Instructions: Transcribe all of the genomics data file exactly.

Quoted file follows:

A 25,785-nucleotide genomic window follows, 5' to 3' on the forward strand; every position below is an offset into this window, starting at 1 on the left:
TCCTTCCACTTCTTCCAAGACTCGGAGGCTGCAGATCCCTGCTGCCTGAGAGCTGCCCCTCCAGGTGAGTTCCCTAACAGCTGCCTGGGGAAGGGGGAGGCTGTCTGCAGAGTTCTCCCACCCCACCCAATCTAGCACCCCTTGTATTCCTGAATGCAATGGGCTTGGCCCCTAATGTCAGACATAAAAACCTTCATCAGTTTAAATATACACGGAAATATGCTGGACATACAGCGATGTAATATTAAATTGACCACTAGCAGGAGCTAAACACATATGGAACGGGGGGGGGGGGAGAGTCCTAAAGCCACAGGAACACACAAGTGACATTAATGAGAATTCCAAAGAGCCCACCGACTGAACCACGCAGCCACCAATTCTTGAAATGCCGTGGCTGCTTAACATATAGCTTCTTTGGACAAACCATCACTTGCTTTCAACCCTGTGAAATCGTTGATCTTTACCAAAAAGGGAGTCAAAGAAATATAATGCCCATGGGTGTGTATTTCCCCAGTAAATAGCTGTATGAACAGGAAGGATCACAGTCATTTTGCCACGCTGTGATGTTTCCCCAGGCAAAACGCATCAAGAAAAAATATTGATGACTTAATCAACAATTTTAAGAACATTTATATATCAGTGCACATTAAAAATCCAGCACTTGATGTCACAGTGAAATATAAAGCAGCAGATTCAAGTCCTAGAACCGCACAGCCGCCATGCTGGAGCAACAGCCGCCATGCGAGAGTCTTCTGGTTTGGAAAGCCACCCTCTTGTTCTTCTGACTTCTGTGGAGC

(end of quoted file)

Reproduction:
A 25,785-nucleotide genomic window follows, 5' to 3' on the forward strand; every position below is an offset into this window, starting at 1 on the left:
TCCTTCCACTTCTTCCAAGACTCGGAGGCTGCAGATCCCTGCTGCCTGAGAGCTGCCCCTCCAGGTGAGTTCCCTAACAGCTGCCTGGGGAAGGGGGAGGCTGTCTGCAGAGTTCTCCCACCCCACCCAATCTAGCACCCCTTGTATTCCTGAATGCAATGGGCTTGGCCCCTAATGTCAGACATAAAAACCTTCATCAGTTTAAATATACACGGAAATATGCTGGACATACAGCGATGTAATATTAAATTGACCACTAGCAGGAGCTAAACACATATGGAACGGGGGGGGGGGGAGAGTCCTAAAGCCACAGGAACACACAAGTGACATTAATGAGAATTCCAAAGAGCCCACCGACTGAACCACGCAGCCACCAATTCTTGAAATGCCGTGGCTGCTTAACATATAGCTTCTTTGGACAAACCATCACTTGCTTTCAACCCTGTGAAATCGTTGATCTTTACCAAAAAGGGAGTCAAAGAAATATAATGCCCATGGGTGTGTATTTCCCCAGTAAATAGCTGTATGAACAGGAAGGATCACAGTCATTTTGCCACGCTGTGATGTTTCCCCAGGCAAAACGCATCAAGAAAAAATATTGATGACTTAATCAACAATTTTAAGAACATTTATATATCAGTGCACATTAAAAATCCAGCACTTGATGTCACAGTGAAATATAAAGCAGCAGATTCAAGTCCTAGAACCGCACAGCCGCCATGCTGGAGCAACAGCCGCCATGCGAGAGTCTTCTGGTTTGGAAAGCCACCCTCTTGTTCTTCTGACTTCTGTGGAGC